Two prominent law enforcers in the U.S. who have been pushing Apple to do more to combat iPhone theft say they appreciate a new feature previewed earlier Monday that could help make stolen iPhones more difficult for thieves to resell.
The "activation lock" feature, which was shown at the company's Worldwide Developers Conference in San Francisco on Monday, requires the use of the owner's Apple ID and password to reset or reactivate a phone that has been locked, disabled or wiped.
"We are appreciative of the gesture made by Apple to address smartphone theft," said George Gascón, the district attorney for San Francisco, and Eric Schneiderman, state attorney general for New York, in a joint statement.
"We reserve judgment on the activation lock feature until we can understand its actual functionality," they said.
The two have been critical of Apple, other leading smartphone makers and cellular carriers for what they see is a lazy response to the rising number of smartphone thefts in major American cities. In several cities, smartphone thefts now account for more than 40 percent of street crime, and a sizable chunk of those involve robbery with a gun or a knife.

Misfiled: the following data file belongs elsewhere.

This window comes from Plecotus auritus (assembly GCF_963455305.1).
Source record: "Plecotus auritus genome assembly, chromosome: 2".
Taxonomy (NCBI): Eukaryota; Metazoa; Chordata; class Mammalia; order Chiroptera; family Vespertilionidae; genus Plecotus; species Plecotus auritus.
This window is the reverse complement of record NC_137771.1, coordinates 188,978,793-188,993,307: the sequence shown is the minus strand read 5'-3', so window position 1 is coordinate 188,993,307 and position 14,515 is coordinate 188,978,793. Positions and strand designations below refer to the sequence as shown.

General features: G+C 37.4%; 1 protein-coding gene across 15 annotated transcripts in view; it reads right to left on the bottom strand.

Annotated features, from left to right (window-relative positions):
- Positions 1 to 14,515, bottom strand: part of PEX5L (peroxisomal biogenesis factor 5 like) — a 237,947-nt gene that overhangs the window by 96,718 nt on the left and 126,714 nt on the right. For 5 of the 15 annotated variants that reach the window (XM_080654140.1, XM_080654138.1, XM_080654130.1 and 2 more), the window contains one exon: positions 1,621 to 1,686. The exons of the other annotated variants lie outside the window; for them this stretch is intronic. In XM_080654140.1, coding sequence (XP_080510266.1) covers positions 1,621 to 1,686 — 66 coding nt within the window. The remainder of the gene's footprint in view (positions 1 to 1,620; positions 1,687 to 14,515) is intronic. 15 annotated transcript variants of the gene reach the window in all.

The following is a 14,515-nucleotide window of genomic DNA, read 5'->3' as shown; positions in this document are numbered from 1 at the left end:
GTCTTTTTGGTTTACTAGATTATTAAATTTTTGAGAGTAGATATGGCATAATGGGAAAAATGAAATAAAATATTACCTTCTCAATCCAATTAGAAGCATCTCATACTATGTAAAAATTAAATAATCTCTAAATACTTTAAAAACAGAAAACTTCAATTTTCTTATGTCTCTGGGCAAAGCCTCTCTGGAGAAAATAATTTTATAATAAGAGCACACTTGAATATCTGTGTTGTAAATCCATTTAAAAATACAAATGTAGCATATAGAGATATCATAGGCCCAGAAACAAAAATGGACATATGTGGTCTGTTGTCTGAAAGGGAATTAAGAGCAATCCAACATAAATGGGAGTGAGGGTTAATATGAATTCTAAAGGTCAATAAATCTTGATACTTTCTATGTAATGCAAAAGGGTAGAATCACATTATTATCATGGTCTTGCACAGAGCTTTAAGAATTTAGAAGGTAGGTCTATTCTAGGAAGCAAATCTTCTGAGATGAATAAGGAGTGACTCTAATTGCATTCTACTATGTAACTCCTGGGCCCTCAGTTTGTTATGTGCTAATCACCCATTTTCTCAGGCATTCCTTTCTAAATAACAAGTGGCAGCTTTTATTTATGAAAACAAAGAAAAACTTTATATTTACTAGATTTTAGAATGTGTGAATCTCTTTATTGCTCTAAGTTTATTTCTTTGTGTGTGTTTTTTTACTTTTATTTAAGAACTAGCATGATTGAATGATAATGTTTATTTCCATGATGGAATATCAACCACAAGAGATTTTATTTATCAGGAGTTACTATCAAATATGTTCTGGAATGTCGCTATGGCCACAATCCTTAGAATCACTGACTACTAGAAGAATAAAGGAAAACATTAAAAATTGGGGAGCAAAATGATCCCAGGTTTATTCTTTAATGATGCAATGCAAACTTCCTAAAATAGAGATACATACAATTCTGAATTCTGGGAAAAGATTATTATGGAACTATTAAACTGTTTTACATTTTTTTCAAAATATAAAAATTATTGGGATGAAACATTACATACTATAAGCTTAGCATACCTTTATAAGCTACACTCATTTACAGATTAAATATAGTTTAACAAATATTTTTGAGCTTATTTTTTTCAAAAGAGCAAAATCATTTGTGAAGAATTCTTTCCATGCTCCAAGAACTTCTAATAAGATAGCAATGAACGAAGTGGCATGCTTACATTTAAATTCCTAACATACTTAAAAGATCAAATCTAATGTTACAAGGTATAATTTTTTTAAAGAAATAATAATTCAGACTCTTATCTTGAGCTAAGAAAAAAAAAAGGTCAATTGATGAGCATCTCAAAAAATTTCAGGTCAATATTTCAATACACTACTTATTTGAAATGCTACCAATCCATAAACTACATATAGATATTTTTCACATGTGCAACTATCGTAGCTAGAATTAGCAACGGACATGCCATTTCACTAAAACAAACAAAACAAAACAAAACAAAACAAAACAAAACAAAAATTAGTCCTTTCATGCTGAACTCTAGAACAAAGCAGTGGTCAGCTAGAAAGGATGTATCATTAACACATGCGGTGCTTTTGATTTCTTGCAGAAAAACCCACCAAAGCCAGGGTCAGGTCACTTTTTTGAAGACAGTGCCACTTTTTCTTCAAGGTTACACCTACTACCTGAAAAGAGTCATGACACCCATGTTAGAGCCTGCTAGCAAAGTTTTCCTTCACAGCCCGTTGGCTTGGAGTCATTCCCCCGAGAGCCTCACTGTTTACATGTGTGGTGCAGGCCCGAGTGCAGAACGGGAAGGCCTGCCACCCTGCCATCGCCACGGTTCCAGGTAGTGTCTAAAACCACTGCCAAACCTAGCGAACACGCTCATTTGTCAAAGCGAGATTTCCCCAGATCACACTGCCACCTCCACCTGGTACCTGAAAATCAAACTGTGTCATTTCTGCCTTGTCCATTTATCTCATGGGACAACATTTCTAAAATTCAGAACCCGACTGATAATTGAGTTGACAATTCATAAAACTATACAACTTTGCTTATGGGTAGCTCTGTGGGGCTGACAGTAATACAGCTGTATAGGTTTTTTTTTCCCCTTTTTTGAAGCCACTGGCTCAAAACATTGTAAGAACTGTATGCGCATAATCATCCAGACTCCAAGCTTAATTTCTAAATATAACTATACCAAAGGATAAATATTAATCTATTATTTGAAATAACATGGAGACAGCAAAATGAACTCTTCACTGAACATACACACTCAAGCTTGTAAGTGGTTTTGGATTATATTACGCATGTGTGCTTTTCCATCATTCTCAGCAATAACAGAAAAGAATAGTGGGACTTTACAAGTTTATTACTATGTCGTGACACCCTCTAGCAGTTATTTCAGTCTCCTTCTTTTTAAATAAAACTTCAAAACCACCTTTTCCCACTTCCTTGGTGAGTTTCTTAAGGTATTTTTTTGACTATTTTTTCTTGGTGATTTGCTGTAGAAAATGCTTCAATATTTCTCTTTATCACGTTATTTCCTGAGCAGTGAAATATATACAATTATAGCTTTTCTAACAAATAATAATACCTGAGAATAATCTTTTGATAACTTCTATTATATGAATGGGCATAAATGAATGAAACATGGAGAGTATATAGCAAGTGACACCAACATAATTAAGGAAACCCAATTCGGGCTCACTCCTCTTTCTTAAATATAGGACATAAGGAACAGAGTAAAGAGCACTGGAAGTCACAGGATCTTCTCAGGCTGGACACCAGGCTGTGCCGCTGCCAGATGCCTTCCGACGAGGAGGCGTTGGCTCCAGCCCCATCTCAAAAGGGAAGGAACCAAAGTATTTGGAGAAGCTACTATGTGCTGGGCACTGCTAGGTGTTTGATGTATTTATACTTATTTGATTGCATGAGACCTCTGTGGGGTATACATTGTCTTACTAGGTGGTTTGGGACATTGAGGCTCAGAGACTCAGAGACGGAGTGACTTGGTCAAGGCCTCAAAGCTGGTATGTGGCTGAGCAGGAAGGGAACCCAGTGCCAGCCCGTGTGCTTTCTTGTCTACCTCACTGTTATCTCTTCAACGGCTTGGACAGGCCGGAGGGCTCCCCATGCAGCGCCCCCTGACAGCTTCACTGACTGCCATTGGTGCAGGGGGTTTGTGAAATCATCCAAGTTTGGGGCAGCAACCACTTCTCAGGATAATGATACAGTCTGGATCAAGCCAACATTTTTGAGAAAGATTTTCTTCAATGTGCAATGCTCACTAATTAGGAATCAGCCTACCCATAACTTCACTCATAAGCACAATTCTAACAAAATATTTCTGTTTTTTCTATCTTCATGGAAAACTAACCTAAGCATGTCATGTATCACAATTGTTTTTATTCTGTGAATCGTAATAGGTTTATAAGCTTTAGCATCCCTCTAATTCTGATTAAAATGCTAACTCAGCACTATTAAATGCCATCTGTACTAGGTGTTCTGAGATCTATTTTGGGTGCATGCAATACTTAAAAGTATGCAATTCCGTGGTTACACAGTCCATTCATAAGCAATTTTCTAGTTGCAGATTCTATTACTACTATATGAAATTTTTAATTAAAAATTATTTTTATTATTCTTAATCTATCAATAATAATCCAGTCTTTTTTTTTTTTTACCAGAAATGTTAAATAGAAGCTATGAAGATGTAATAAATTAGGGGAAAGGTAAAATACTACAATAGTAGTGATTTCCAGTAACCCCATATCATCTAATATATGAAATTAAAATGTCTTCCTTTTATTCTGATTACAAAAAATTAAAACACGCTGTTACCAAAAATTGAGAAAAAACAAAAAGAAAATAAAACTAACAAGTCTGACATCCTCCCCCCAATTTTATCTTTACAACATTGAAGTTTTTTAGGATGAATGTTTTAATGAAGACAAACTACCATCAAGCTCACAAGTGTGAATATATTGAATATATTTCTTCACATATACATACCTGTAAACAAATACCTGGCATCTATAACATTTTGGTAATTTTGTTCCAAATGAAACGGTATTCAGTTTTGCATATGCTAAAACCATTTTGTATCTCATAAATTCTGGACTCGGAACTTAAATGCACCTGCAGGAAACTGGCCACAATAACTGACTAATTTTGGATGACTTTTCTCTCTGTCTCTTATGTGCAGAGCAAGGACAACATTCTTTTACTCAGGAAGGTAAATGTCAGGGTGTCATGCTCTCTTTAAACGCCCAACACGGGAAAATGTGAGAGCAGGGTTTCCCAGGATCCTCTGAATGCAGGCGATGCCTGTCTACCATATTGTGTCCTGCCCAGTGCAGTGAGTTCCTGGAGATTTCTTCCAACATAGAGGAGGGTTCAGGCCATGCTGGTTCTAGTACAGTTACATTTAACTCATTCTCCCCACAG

While many phones offer a remote lock or remote wipe feature to safeguard customer data if stolen, there isn't generally a reliable way to render a phone inoperable so that it can't be reset, reformatted and resold. The majority of street thefts appear aimed at resale of the handsets rather than theft of personal data on a phone.
"We are hopeful that the cell phone industry will imbed persistent technology that is free to consumers that will make a phone inoperable once stolen, even if the device is off, the SIM card is removed or the phone is modified by a thief to avoid detection," the two officials said.
Apple's announcement comes just a few days before representatives of major smartphone players are due to meet with Gascón and Schneiderman in New York.
The New York state attorney general wrote to Apple, Microsoft, Google and Samsung in mid-May asking them to meet with him. In the letters, he alluded to possible prosecution under two parts of state law that deal with deceptive trade practices.
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